Kitty glanced to the tall figure beside her cousin and made the polite and charming greeting that she made to every new person who crossed her path. Her eyes rested on the square line of his shoulder beneath his frock coat and, as he rose from his bow, the flash of his blue eyes assailed her, unexpectedly. He was not like George’s other friends.
She turned to Mr Haworth.
“Have you been introduced to my cousin, Mr Christie, sir? George Christie is, I like to tell people, my most favoured male cousin. He knows, of course, that it is no compliment, for he is in a constituency of one. It is, you see, just we three. George, his sister, Philomena, whom you see at the pianoforte, and me. Mrs Christie, who is their mama, was the only sister of my late mama…”
Kitty fingered the cool edges of her cameo.
“And so, Mr Haworth, Mr…Faraday, we are small in number, but we are formidable in combination, are we not, Cousin?”
She looked to George, who nodded and began singing the praises of cousin and sister alike. Mr Faraday, Kitty observed, said nothing and moved not an inch. He looked at her, with no obvious feeling, as though he were observing a change in the weather. It was a new sensation. Kitty liked to be admired, but she could not abide being considered. She realised with a start that George was addressing her, but she had not been paying attention.
“Kitty, dear? I said Faraday here was up at Cambridge with me. Classics, subject of kings, eh, Faraday? Feels like a lifetime ago now, mind you.” George continued to natter of acquaintances past, of heady conversations with young men over buttered crumpets, of punting expeditions, and the free-flowing wine of the college table. Kitty chanced a glance at his friend’s face. She saw something there that she could not place. Was it anger or resentment? Hardness certainly—and an unwillingness to be drawn.
“Couldn’t believe it when I saw him standing there with old Haworth in our drawing room. Last man I expected to see in my own house. You could have knocked me down. Jolly glad though. It’s been far too long, what?” George looked to his friend whose expression softened. He smiled in agreement.
“Indeed, it has, Christie. I recalled the name, of course, but I did not realise it would be you. Mr Haworth simply informed me that we were to the home of Mrs Christie who is a long-standing client of the firm. I had no idea that it was to be a reunion.”
“Firm?” Kitty’s eyes darted between Mr Haworth and Mr Faraday. She noted the expensive appearance of the latter’s frock coat and his tall, proud bearing. If he had been a friend of George’s up at Cambridge and now found himself in work at a firm of solicitors, then she speculated that thereby hung a tale. Kitty enjoyed tales.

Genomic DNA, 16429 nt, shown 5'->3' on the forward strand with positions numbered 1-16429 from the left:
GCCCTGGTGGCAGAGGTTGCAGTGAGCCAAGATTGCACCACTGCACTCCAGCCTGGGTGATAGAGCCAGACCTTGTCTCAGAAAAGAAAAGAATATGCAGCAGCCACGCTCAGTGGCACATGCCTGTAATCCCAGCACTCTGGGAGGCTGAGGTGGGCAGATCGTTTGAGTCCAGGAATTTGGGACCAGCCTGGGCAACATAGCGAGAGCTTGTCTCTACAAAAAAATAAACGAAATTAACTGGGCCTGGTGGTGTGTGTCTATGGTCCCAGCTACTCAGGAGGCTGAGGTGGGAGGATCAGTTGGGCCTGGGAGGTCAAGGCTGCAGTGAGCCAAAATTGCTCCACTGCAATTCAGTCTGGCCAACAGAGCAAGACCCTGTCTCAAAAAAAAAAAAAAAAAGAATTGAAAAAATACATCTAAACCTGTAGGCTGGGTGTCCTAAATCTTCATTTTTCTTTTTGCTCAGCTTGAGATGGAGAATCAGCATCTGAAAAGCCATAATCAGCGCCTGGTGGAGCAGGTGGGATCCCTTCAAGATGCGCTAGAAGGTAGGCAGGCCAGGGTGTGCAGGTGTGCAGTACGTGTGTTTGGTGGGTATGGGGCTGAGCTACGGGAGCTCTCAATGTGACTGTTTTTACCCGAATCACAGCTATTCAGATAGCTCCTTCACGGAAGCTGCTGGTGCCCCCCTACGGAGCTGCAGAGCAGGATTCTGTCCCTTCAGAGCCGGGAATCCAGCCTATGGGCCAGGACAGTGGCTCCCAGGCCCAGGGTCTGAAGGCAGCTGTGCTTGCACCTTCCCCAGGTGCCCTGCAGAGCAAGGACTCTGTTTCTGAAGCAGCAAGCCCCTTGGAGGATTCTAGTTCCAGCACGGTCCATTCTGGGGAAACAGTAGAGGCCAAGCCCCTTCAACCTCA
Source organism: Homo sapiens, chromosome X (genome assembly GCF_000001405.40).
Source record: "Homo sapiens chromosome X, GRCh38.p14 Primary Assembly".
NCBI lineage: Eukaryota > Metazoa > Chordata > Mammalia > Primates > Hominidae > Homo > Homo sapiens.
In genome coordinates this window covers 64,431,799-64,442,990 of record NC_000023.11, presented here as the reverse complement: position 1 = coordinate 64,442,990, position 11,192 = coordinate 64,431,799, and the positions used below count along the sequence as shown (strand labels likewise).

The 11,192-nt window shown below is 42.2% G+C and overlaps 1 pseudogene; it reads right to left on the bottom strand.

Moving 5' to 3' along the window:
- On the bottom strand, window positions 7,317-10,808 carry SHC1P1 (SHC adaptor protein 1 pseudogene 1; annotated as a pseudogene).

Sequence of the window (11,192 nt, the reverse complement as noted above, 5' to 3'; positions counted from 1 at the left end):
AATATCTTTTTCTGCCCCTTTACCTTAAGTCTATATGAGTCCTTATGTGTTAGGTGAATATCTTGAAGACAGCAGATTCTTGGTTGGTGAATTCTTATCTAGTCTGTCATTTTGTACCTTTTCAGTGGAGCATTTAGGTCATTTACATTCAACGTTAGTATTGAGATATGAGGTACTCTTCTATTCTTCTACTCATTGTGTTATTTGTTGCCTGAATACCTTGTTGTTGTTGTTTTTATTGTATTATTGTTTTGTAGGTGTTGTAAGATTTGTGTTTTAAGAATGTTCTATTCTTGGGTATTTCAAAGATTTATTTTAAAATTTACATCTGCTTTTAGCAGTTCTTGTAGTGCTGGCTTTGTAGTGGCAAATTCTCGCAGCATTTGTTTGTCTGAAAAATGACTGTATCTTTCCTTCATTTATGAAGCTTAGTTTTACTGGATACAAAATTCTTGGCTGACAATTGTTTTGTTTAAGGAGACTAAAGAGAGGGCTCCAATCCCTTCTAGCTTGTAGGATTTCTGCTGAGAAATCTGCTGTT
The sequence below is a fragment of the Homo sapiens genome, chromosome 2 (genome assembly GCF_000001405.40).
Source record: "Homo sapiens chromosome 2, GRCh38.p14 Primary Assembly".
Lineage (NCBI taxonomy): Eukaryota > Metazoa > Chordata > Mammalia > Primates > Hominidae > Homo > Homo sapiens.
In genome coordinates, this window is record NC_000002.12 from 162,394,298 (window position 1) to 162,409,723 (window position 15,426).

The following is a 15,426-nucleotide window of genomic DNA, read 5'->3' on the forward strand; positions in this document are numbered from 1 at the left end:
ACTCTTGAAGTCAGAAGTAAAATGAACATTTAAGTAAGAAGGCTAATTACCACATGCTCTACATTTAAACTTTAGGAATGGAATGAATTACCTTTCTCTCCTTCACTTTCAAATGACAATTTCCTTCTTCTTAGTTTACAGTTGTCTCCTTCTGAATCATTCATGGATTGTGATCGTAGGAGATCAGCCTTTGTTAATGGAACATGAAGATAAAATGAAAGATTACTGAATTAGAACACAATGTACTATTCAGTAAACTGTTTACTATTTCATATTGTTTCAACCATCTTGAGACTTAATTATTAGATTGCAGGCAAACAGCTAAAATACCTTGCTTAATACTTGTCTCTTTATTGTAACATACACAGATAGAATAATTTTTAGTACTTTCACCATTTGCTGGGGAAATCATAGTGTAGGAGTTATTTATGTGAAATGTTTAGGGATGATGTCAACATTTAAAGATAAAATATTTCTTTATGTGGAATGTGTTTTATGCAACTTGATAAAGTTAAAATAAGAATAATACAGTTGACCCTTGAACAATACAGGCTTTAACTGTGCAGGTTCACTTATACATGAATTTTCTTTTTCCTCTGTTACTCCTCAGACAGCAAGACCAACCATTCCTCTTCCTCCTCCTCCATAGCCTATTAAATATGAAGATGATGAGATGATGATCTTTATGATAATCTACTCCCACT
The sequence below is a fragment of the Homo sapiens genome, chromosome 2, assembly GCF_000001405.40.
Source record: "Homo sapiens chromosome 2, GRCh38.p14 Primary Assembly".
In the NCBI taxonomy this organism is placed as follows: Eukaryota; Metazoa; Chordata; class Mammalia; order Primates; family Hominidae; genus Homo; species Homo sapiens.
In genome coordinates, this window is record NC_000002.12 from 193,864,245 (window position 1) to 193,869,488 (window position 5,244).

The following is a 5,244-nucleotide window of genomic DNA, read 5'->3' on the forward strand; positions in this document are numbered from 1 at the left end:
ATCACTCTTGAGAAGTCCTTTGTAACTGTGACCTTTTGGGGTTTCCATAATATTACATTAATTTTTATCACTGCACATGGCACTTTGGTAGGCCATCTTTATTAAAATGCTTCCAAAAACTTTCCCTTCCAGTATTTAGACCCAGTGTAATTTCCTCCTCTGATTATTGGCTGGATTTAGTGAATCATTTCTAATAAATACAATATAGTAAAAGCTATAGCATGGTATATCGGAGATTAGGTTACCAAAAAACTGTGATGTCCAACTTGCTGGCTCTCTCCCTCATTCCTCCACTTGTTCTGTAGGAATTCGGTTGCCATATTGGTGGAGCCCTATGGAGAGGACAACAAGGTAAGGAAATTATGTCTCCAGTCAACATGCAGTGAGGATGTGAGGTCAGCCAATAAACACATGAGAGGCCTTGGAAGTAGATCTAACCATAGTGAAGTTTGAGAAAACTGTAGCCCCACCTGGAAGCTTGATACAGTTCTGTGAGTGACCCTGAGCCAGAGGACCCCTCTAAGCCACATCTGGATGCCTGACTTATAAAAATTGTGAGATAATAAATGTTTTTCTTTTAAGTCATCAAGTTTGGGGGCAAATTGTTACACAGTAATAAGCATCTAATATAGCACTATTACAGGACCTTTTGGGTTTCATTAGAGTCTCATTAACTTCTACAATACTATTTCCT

Mr Faraday himself answered her. “Haworth & Gates, solicitors, Miss Cathcart. I have the honour of being articled to Mr Haworth.” With that he looked at her. His gaze did not waver. “Many of my friends from Cambridge are young men of property, rich in family connexions. Alas, I have not that advantage and so, there you have it. I must shift for myself. I trust that you do not disapprove, Miss Cathcart?”
The question startled her; it was so direct and unbending. It was not a polite question to put to a young lady in company, yet he did so without appearing to do wrong. She had met men such as Mr Faraday before. Educated young men who wore their learning like a weapon and regarded her sex and privileges with disdain. How they would be surprised if they knew the truth about her! Kitty wanted to say something clever and sting him back, but she was momentarily stopped. She had not been disapproving; she had been wondering. Contrition swept over her, combined with irritation at having been misunderstood.
“No, of course not.”
Kitty turned away to her aunt Margaret who had, just at that moment, spoken to her and begun to fiddle with the lace of her sleeve. She prattled and her little hands waved about before her niece’s eyes. For her own part, Kitty strained to hear the conversation that passed between her cousin and Mr Faraday.
“My cousin is not one to disapprove of anyone. She is as generous of judgment as she is of spirit. She will exchange words with any person, high or low, and she shall always spare them a laugh and a good wish. It is her way. She sparkles and flares and does not have an unkind word for any person. There is one condition though.”
“And what is that?” Faraday asked the question. Kitty startled, out of sight.
“Adoration. Kitty must be adored by all who know her. If you don’t adore her, I’m afraid that she does not know how to deal with you.”
Dash George for speaking of her so openly and so slanderously. And to an outsider too! Mr Faraday did not answer.
Sir Roland had separated from Kitty the moment they entered the saloon, and in her joy at seeing her family, she had paid scant attention to his whereabouts. He had a way of moving about quietly and of suddenly being present when one least expected it. Such a moment then took place as he approached his only child in the company of another gentleman—younger maybe than he, older, certainly, than Kitty. She knew from the set of her father’s expression that he was making for her.
“Kitty, my dear,” he said, the words seeming to stick in his throat, “may I introduce Lord Trefusis. Trefusis, this is my daughter, Catherine, heiress to the Cathcart empire, you might say.”
“Miss Catherine.” He bowed with an effort and Kitty noted that his collar was somewhat dusty.
“My lord”—she curtseyed low—“it is a pleasure to make your acquaintance.”
As she rose, her eyes alighted, not on Lord Trefusis, but on another. Over his shoulder, some way across the room, there was Mr Faraday. Like charcoal drawn on oils, out of place. He turned slightly, from his conversation with George and another gentleman and Kitty caught his eye. Rapidly, she returned her attention to her father’s friend.